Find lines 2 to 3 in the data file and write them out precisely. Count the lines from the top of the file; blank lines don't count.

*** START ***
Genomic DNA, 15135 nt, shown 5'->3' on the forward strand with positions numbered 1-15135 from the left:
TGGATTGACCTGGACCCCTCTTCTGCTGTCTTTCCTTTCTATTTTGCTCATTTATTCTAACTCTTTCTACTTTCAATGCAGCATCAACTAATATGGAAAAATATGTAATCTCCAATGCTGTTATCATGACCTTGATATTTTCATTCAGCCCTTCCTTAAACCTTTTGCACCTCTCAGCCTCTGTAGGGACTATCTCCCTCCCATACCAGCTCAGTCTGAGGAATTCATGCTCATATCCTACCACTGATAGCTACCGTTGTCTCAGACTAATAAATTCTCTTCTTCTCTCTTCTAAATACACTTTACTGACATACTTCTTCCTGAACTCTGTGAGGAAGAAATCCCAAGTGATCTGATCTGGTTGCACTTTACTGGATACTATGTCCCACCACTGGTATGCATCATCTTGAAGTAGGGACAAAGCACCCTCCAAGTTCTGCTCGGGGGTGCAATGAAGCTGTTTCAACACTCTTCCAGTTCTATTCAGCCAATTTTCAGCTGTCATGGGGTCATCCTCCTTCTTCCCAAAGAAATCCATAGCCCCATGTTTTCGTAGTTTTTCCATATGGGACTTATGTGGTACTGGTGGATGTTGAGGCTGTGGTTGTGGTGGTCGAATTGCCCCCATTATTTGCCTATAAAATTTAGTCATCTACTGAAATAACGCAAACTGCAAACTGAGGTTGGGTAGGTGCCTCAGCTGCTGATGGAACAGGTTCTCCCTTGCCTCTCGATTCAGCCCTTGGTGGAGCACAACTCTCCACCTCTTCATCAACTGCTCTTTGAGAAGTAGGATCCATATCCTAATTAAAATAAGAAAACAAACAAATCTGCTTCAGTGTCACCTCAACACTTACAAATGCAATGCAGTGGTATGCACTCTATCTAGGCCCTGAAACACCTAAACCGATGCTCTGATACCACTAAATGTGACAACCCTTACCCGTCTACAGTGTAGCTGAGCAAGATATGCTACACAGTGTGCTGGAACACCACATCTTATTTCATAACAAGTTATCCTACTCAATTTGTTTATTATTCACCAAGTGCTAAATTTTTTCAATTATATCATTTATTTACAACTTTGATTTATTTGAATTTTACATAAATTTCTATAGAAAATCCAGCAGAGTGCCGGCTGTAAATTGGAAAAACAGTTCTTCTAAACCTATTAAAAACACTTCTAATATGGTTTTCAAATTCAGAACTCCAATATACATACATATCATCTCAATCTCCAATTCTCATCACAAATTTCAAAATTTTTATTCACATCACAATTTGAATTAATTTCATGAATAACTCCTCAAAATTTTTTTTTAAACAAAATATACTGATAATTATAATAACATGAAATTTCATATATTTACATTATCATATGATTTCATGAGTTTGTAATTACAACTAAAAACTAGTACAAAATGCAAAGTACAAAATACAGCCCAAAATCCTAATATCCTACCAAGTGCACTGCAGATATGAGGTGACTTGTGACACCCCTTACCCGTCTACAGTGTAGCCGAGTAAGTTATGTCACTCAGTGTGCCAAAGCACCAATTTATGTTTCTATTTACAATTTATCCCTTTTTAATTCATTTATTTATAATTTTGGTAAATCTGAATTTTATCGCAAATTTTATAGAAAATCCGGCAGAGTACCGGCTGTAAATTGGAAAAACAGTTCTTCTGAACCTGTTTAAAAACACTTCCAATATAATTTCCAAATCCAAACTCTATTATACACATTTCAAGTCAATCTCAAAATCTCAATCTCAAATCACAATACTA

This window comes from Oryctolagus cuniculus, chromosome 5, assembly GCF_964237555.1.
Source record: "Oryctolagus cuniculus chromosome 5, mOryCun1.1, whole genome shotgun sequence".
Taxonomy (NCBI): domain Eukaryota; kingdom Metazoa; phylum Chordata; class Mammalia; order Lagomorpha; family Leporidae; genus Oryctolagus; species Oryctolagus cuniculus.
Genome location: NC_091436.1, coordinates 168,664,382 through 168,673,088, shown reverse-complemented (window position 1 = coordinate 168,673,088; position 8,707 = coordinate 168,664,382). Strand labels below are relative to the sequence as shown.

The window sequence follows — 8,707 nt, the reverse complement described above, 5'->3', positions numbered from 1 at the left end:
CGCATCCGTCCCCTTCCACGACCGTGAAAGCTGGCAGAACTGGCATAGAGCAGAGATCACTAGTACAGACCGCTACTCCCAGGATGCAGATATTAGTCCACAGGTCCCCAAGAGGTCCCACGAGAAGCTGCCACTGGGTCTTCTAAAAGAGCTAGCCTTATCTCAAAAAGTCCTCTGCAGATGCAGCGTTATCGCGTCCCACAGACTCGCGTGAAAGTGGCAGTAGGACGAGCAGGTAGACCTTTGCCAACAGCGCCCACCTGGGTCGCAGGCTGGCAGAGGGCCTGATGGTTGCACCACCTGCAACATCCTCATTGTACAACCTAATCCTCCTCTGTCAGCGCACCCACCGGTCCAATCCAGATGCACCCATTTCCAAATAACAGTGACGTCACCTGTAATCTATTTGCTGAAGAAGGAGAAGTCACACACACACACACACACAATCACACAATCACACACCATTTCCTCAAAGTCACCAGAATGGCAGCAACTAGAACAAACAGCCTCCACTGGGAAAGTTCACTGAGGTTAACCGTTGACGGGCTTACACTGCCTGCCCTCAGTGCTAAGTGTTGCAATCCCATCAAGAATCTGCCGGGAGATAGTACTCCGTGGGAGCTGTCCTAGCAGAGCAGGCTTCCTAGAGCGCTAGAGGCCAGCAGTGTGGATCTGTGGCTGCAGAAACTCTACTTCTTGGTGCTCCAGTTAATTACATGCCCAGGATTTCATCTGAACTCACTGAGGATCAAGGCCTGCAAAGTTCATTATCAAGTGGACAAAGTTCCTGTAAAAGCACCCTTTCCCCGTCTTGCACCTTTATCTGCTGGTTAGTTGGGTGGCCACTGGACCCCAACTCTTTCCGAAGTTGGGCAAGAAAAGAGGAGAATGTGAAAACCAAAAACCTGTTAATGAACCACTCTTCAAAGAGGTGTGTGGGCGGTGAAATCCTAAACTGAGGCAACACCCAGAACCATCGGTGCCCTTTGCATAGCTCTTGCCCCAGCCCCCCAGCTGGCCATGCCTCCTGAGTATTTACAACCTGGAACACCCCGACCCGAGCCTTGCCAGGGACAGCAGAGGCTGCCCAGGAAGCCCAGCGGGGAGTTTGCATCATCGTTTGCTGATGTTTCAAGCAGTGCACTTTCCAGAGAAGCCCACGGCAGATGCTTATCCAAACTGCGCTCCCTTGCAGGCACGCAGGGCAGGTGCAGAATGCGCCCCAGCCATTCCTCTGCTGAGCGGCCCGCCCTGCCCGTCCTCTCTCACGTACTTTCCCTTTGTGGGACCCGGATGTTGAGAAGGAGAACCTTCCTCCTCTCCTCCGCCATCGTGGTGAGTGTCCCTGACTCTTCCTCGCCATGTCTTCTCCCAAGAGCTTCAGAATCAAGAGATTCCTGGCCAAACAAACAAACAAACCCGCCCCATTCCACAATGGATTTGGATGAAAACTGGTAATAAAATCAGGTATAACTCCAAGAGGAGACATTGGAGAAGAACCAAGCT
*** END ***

TGGATTGACCTGGACCCCTCTTCTGCTGTCTTTCCTTTCTATTTTGCTCATTTATTCTAACTCTTTCTACTTTCAATGCAGCATCAACTAATATGGAAAAATATGTAATCTCCAATGCTGTTATCATGACCTTGATATTTTCATTCAGCCCTTCCTTAAACCTTTTGCACCTCTCAGCCTCTGTAGGGACTATCTCCCTCCCATACCAGCTCAGTCTGAGGAATTCATGCTCATATCCTACCACTGATAGCTACCGTTGTCTCAGACTAATAAATTCTCTTCTTCTCTCTTCTAAATACACTTTACTGACATACTTCTTCCTGAACTCTGTGAGGAAGAAATCCCAAGTGATCTGATCTGGTTGCACTTTACTGGATACTATGTCCCACCACTGGTATGCATCATCTTGAAGTAGGGACAAAGCACCCTCCAAGTTCTGCTCGGGGGTGCAATGAAGCTGTTTCAACACTCTTCCAGTTCTATTCAGCCAATTTTCAGCTGTCATGGGGTCATCCTCCTTCTTCCCAAAGAAATCCATAGCCCCATGTTTTCGTAGTTTTTCCATATGGGACTTATGTGGTACTGGTGGATGTTGAGGCTGTGGTTGTGGTGGTCGAATTGCCCCCATTATTTGCCTATAAAATTTAGTCATCTACTGAAATAACGCAAACTGCAAACTGAGGTTGGGTAGGTGCCTCAGCTGCTGATGGAACAGGTTCTCCCTTGCCTCTCGATTCAGCCCTTGGTGGAGCACAACTCTCCACCTCTTCATCAACTGCTCTTTGAGAAGTAGGATCCATATCCTAATTAAAATAAGAAAACAAACAAATCTGCTTCAGTGTCACCTCAACACTTACAAATGCAATGCAGTGGTATGCACTCTATCTAGGCCCTGAAACACCTAAACCGATGCTCTGATACCACTAAATGTGACAACCCTTACCCGTCTACAGTGTAGCTGAGCAAGATATGCTACACAGTGTGCTGGAACACCACATCTTATTTCATAACAAGTTATCCTACTCAATTTGTTTATTATTCACCAAGTGCTAAATTTTTTCAATTATATCATTTATTTACAACTTTGATTTATTTGAATTTTACATAAATTTCTATAGAAAATCCAGCAGAGTGCCGGCTGTAAATTGGAAAAACAGTTCTTCTAAACCTATTAAAAACACTTCTAATATGGTTTTCAAATTCAGAACTCCAATATACATACATATCATCTCAATCTCCAATTCTCATCACAAATTTCAAAATTTTTATTCACATCACAATTTGAATTAATTTCATGAATAACTCCTCAAAATTTTTTTTTAAACAAAATATACTGATAATTATAATAACATGAAATTTCATATATTTACATTATCATATGATTTCATGAGTTTGTAATTACAACTAAAAACTAGTACAAAATGCAAAGTACAAAATACAGCCCAAAATCCTAATATCCTACCAAGTGCACTGCAGATATGAGGTGACTTGTGACACCCCTTACCCGTCTACAGTGTAGCCGAGTAAGTTATGTCACTCAGTGTGCCAAAGCACCAATTTATGTTTCTATTTACAATTTATCCCTTTTTAATTCATTTATTTATAATTTTGGTAAATCTGAATTTTATCGCAAATTTTATAGAAAATCCGGCAGAGTACCGGCTGTAAATTGGAAAAACAGTTCTTCTGAACCTGTTTAAAAACACTTCCAATATAATTTCCAAATCCAAACTCTATTATACACATTTCAAGTCAATCTCAAAATCTCAATCTCAAATCACAATACTA

This window comes from Oryctolagus cuniculus, chromosome 5, assembly GCF_964237555.1.